Before the final presentation, I will also investigate how another ”shell” layer could be added on top of the tertiary layer of the structure. I’ll also work through the final configuration of the camp, to create a varied structure with some areas that are more designed by me (by adding a tertiary layer that instead of rope consists of a rigid material) and some areas where the camp users can design their own spaces using rope to ”weave” in the structure.

Material > Sketch > System

This part of the project started out with a small investigation into the bending capabilities of kerfed wooden strips.

After trying to laser cut a prototype of a combined zip-kerf system (and failing because of the laser cutter being too imprecise), I decided that I would instead continue the investigation by making quick models and sketches based on the behavior of the kerfed wood.

Drawing inspiration from the previous part of the project, where the structure was literally based on the movement of the swarming agents, I tried to make sketches that combined the expression of frozen movement with the properties of the kerfed wood.

Up until this point, this project has mainly focused on the wooden ”backbone” of the structure, with one element, wood. However, my aim is to add another element to the structure.

In the beginning of the semester, I was interested in exploring participatory design. During this recent phase of the project, I have started to think about my summer camp as a scout camp, which could include elements of DIY building, problem-solving and learning by doing. My thought right now is that the second part of the structure will be filled in by the camp-goers, and that the wooden structure can serve as a canvas or backbone for the creativity of the users.

From now on, I will focus on exploring in detail what types of spaces can be created with these systems, as well as how these spaces can be combined on a larger scale.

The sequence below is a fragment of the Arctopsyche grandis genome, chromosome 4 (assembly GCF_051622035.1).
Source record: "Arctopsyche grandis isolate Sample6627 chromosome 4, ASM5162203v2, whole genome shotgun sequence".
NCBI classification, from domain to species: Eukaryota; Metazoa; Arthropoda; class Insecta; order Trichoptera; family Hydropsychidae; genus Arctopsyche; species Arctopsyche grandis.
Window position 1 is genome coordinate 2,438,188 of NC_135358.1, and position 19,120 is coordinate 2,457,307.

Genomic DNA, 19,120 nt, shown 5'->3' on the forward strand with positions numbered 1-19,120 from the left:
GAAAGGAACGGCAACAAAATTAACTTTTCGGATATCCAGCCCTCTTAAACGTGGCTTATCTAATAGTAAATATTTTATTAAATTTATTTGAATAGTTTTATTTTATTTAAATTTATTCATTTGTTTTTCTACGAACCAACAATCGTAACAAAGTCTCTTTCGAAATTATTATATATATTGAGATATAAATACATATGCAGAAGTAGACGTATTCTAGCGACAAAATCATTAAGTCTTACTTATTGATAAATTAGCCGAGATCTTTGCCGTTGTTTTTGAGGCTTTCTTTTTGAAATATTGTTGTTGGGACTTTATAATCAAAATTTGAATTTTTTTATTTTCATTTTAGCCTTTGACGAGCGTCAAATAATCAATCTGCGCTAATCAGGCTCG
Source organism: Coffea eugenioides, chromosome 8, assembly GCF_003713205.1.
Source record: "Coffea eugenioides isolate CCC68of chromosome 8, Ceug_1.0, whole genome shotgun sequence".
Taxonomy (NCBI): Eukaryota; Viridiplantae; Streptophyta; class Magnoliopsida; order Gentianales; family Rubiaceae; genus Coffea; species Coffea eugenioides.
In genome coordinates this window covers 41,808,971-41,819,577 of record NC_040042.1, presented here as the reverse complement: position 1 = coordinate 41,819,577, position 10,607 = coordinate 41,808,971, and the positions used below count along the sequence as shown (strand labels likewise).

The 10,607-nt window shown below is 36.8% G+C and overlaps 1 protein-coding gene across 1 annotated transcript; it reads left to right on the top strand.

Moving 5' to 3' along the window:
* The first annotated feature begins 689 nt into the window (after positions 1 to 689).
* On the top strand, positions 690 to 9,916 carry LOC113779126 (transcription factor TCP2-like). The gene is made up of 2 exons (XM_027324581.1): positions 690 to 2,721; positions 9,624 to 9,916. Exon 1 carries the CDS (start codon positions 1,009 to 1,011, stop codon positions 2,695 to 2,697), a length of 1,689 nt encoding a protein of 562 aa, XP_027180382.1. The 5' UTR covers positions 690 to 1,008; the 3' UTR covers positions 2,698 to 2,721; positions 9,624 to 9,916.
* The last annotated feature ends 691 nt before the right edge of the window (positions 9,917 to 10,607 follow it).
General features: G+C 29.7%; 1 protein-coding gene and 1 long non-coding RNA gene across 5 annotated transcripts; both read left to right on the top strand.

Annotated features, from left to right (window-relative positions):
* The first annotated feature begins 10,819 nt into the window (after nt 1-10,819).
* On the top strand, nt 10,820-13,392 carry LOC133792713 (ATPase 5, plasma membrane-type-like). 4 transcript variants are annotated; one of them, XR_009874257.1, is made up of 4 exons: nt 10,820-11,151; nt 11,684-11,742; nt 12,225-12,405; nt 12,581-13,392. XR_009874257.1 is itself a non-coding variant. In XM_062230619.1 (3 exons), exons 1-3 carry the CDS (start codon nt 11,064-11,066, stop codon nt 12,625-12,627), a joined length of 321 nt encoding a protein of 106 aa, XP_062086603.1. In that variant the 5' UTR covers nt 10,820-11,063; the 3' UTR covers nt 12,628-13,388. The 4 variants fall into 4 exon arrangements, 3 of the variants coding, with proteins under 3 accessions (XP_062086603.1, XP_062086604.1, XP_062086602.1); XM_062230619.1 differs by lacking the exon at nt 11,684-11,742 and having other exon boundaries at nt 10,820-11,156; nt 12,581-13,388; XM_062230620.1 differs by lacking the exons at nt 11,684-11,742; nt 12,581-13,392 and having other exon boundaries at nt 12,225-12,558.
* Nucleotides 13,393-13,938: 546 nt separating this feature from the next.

As we moved onto task 2, I started analysing forms of the linkages and combining two sets to test the spatial properties they exhibited.

The rotation of the linkages needed to exhibit some form or motion and resulting change that would offer a variation in form and surface and space, as in the previous study of the kaleidocycle.

The servo was mounted to a clear acrylic frame and I began to run tests of forms using the basic principle of the four bar linkage.

As observed from the tests above, the spatial study extended only to planar elements. I began incorporating rotation and folds to allow for movement in 3 dimensions and multiple axis for each linkage. Both sets of studies provide grounds for further exploration but I will need to be more intentional in the variation of parameters of the subject.


Project 04 saw a move to material prototyping and developing a methodology for building three dimensional forms. I looked into Frei Ottos fabric tensile structures as well as engineer Vladimir Shukhovs steel tensile structures as precedent.

Keeping the automated robotic theme running I also decided to incorporate a servo motor into my design process. This brought a moving element to the prototyping and prompted the research into the umbrella mechanism and three/ four point linkages.

I also explored the Kaleidocycle (flexagon) which are models of linked tetrahedra which turn through their centres. I wanted to incorporate these methods for materials that, through their connection, could change form and produce multiple spatial environments.

Zip, Kerf, Interlock – Wood Bending Tests

After working with swarming agents that produced linear curves in the first part of this project, I decided that I wanted to continue exploring linear shapes further in the fabrication part of the process.